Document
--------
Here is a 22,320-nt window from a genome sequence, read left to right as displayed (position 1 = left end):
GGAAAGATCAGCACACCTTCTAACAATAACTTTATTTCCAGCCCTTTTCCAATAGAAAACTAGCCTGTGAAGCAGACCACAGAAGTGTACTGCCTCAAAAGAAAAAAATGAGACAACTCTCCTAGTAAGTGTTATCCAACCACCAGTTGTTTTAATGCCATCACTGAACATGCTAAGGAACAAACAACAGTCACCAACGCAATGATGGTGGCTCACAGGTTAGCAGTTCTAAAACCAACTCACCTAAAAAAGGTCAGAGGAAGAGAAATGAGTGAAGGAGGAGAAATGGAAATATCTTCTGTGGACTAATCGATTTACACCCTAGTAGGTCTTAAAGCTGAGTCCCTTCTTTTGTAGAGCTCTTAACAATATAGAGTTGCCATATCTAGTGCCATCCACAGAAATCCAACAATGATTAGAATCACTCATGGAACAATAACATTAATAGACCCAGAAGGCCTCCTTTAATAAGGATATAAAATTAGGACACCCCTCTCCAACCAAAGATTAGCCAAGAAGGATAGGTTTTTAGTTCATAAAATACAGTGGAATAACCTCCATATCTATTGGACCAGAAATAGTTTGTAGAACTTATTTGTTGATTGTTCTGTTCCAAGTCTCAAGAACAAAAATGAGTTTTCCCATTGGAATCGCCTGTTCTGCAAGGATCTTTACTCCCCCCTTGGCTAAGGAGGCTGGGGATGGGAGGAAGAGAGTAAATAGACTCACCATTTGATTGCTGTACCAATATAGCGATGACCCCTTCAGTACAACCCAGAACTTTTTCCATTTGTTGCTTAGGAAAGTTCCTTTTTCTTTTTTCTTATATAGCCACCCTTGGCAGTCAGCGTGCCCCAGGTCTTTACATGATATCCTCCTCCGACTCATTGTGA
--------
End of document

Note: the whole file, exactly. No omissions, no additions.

Here is a 22,320-nt window from a genome sequence, read left to right as displayed (position 1 = left end):
GGAAAGATCAGCACACCTTCTAACAATAACTTTATTTCCAGCCCTTTTCCAATAGAAAACTAGCCTGTGAAGCAGACCACAGAAGTGTACTGCCTCAAAAGAAAAAAATGAGACAACTCTCCTAGTAAGTGTTATCCAACCACCAGTTGTTTTAATGCCATCACTGAACATGCTAAGGAACAAACAACAGTCACCAACGCAATGATGGTGGCTCACAGGTTAGCAGTTCTAAAACCAACTCACCTAAAAAAGGTCAGAGGAAGAGAAATGAGTGAAGGAGGAGAAATGGAAATATCTTCTGTGGACTAATCGATTTACACCCTAGTAGGTCTTAAAGCTGAGTCCCTTCTTTTGTAGAGCTCTTAACAATATAGAGTTGCCATATCTAGTGCCATCCACAGAAATCCAACAATGATTAGAATCACTCATGGAACAATAACATTAATAGACCCAGAAGGCCTCCTTTAATAAGGATATAAAATTAGGACACCCCTCTCCAACCAAAGATTAGCCAAGAAGGATAGGTTTTTAGTTCATAAAATACAGTGGAATAACCTCCATATCTATTGGACCAGAAATAGTTTGTAGAACTTATTTGTTGATTGTTCTGTTCCAAGTCTCAAGAACAAAAATGAGTTTTCCCATTGGAATCGCCTGTTCTGCAAGGATCTTTACTCCCCCCTTGGCTAAGGAGGCTGGGGATGGGAGGAAGAGAGTAAATAGACTCACCATTTGATTGCTGTACCAATATAGCGATGACCCCTTCAGTACAACCCAGAACTTTTTCCATTTGTTGCTTAGGAAAGTTCCTTTTTCTTTTTTCTTATATAGCCACCCTTGGCAGTCAGCGTGCCCCAGGTCTTTACATGATATCCTCCTCCGACTCATTGTGA